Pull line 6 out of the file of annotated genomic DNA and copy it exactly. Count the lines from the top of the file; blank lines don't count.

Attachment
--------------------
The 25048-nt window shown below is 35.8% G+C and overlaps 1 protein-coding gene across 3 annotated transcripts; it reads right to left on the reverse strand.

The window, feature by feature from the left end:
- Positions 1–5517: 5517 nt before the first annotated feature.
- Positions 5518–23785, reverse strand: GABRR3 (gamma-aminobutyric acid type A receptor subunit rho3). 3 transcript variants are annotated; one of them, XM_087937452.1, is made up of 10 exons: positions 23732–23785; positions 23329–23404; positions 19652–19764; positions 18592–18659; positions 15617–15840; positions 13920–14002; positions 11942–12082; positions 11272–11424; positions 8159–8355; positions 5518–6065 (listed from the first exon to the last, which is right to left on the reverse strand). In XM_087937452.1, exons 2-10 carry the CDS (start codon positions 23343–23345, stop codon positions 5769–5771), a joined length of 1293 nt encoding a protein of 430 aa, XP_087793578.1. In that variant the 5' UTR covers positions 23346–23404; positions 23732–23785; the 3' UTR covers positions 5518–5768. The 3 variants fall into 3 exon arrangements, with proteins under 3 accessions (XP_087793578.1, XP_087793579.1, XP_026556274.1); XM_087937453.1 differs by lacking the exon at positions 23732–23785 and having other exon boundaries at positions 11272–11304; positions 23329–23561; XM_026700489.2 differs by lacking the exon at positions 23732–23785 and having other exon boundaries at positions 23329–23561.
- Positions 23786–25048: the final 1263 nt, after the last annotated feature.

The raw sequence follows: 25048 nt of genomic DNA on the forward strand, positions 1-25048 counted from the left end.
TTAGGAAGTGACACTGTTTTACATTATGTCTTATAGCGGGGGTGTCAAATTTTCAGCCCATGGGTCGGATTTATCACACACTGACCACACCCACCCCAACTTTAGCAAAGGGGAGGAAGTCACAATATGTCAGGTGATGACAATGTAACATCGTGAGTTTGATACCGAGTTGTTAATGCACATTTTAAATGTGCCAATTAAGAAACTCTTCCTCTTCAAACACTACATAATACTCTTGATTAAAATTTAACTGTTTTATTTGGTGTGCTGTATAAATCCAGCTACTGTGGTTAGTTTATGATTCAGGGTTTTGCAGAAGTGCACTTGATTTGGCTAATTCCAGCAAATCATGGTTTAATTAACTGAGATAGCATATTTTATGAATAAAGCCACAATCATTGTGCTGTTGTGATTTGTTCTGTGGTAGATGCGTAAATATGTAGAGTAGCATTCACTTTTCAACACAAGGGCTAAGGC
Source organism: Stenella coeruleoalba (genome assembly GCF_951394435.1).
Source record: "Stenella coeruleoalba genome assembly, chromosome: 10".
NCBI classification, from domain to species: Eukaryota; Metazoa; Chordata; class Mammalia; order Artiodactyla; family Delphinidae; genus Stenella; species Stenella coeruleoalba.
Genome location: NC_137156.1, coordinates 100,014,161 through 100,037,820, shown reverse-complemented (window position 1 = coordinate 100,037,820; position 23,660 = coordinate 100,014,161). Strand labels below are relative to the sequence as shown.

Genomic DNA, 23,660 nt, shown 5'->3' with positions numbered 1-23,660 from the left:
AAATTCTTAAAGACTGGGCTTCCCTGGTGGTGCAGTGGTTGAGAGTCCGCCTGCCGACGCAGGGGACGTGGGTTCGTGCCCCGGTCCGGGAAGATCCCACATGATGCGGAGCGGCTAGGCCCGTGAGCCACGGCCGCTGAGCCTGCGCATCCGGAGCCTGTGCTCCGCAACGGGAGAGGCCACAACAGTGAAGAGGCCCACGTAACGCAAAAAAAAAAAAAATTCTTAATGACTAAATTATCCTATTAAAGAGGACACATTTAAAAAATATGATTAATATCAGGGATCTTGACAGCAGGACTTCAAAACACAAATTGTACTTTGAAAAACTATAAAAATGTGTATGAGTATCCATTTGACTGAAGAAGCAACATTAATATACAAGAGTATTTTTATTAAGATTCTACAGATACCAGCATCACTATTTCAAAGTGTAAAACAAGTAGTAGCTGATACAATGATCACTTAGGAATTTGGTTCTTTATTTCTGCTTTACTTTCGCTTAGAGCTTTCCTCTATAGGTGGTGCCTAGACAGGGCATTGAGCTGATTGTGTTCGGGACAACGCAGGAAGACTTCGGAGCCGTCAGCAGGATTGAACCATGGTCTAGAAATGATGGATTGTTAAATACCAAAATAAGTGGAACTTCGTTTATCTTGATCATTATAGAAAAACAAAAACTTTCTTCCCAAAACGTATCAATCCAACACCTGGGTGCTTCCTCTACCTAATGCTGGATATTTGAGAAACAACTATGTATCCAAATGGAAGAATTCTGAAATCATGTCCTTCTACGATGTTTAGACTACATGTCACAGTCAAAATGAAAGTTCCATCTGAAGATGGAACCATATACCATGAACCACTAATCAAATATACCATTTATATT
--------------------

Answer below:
The raw sequence follows: 25048 nt of genomic DNA on the forward strand, positions 1-25048 counted from the left end.